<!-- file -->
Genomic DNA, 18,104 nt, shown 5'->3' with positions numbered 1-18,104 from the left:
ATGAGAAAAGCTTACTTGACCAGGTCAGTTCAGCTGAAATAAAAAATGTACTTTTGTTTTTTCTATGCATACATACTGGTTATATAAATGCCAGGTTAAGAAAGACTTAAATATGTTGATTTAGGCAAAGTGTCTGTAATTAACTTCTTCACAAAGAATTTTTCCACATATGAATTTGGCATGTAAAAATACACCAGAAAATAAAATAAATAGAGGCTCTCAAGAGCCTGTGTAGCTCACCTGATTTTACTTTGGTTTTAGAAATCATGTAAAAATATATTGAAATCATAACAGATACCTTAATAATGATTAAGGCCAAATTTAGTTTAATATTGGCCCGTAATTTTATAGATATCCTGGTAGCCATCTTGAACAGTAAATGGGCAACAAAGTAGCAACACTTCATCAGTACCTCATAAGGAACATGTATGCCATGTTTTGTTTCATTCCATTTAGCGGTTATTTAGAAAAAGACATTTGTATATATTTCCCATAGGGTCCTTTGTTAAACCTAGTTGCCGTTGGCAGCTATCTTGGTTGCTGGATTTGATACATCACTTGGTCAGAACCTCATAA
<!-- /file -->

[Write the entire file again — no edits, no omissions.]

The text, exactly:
Genomic DNA, 18,104 nt, shown 5'->3' with positions numbered 1-18,104 from the left:
ATGAGAAAAGCTTACTTGACCAGGTCAGTTCAGCTGAAATAAAAAATGTACTTTTGTTTTTTCTATGCATACATACTGGTTATATAAATGCCAGGTTAAGAAAGACTTAAATATGTTGATTTAGGCAAAGTGTCTGTAATTAACTTCTTCACAAAGAATTTTTCCACATATGAATTTGGCATGTAAAAATACACCAGAAAATAAAATAAATAGAGGCTCTCAAGAGCCTGTGTAGCTCACCTGATTTTACTTTGGTTTTAGAAATCATGTAAAAATATATTGAAATCATAACAGATACCTTAATAATGATTAAGGCCAAATTTAGTTTAATATTGGCCCGTAATTTTATAGATATCCTGGTAGCCATCTTGAACAGTAAATGGGCAACAAAGTAGCAACACTTCATCAGTACCTCATAAGGAACATGTATGCCATGTTTTGTTTCATTCCATTTAGCGGTTATTTAGAAAAAGACATTTGTATATATTTCCCATAGGGTCCTTTGTTAAACCTAGTTGCCGTTGGCAGCTATCTTGGTTGCTGGATTTGATACATCACTTGGTCAGAACCTCATAA